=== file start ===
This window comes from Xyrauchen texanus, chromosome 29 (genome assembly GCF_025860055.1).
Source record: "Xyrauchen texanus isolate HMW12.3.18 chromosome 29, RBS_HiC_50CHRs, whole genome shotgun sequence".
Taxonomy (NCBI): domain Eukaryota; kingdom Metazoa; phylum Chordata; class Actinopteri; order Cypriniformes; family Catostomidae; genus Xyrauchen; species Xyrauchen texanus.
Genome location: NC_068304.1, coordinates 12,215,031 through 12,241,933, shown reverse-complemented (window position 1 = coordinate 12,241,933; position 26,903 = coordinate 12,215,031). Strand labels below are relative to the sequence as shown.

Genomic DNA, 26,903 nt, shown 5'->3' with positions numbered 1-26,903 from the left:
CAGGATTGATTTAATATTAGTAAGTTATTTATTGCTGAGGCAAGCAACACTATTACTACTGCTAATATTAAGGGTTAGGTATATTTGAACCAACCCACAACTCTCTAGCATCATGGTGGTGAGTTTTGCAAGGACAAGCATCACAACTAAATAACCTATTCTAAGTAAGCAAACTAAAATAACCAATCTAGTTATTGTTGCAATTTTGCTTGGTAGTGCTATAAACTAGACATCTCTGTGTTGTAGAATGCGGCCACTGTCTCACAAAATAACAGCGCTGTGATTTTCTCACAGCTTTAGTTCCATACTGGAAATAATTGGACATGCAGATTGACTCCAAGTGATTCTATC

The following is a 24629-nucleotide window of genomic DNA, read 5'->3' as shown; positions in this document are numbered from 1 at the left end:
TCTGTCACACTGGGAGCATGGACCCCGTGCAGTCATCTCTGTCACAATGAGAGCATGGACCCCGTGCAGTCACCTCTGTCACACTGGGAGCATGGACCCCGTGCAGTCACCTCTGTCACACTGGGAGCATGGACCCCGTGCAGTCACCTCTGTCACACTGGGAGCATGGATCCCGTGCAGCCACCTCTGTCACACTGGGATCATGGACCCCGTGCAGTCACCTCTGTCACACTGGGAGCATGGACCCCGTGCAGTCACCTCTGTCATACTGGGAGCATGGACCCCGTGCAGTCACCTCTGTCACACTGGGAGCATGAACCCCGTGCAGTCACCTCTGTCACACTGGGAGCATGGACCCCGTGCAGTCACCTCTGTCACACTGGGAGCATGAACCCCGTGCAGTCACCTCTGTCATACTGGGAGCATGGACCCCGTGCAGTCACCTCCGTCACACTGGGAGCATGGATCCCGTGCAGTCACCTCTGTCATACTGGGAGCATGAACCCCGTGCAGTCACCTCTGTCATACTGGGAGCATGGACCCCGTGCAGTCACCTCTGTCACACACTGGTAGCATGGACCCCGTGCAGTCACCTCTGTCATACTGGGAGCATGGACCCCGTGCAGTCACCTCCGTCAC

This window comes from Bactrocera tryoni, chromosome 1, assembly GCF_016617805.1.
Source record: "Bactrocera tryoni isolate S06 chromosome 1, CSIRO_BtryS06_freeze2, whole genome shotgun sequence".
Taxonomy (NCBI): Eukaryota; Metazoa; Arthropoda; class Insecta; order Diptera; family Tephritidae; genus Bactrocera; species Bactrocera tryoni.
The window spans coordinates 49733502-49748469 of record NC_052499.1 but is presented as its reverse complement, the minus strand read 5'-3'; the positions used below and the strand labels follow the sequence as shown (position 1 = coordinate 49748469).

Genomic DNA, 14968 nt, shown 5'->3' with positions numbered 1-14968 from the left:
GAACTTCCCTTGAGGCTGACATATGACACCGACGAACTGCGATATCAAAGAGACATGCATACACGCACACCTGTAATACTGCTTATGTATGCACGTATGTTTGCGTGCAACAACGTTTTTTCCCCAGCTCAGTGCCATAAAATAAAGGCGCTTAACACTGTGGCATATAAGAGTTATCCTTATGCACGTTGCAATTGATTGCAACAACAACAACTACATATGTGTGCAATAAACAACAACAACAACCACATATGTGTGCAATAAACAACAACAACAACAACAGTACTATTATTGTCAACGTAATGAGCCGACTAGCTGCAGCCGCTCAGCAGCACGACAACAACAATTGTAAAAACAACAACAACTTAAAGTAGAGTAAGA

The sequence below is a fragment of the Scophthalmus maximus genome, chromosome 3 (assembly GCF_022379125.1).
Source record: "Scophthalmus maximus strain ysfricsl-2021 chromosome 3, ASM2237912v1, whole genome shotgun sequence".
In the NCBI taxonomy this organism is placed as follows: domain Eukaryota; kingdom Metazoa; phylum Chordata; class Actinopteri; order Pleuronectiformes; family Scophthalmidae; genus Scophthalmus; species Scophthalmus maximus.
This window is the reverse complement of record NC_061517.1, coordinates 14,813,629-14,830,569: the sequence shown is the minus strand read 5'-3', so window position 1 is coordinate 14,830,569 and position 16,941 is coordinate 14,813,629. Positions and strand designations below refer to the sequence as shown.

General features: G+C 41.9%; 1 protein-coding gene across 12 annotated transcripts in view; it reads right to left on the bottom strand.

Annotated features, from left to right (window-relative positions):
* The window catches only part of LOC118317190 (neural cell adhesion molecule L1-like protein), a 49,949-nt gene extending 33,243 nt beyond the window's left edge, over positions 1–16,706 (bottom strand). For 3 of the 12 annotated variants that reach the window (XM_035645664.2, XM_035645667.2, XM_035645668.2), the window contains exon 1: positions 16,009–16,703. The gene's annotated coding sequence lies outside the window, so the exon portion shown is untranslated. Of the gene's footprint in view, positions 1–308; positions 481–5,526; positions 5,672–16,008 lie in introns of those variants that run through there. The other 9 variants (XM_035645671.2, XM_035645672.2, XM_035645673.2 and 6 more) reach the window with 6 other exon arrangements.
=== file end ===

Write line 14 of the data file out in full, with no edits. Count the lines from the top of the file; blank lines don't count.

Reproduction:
GAACTTCCCTTGAGGCTGACATATGACACCGACGAACTGCGATATCAAAGAGACATGCATACACGCACACCTGTAATACTGCTTATGTATGCACGTATGTTTGCGTGCAACAACGTTTTTTCCCCAGCTCAGTGCCATAAAATAAAGGCGCTTAACACTGTGGCATATAAGAGTTATCCTTATGCACGTTGCAATTGATTGCAACAACAACAACTACATATGTGTGCAATAAACAACAACAACAACCACATATGTGTGCAATAAACAACAACAACAACAACAGTACTATTATTGTCAACGTAATGAGCCGACTAGCTGCAGCCGCTCAGCAGCACGACAACAACAATTGTAAAAACAACAACAACTTAAAGTAGAGTAAGA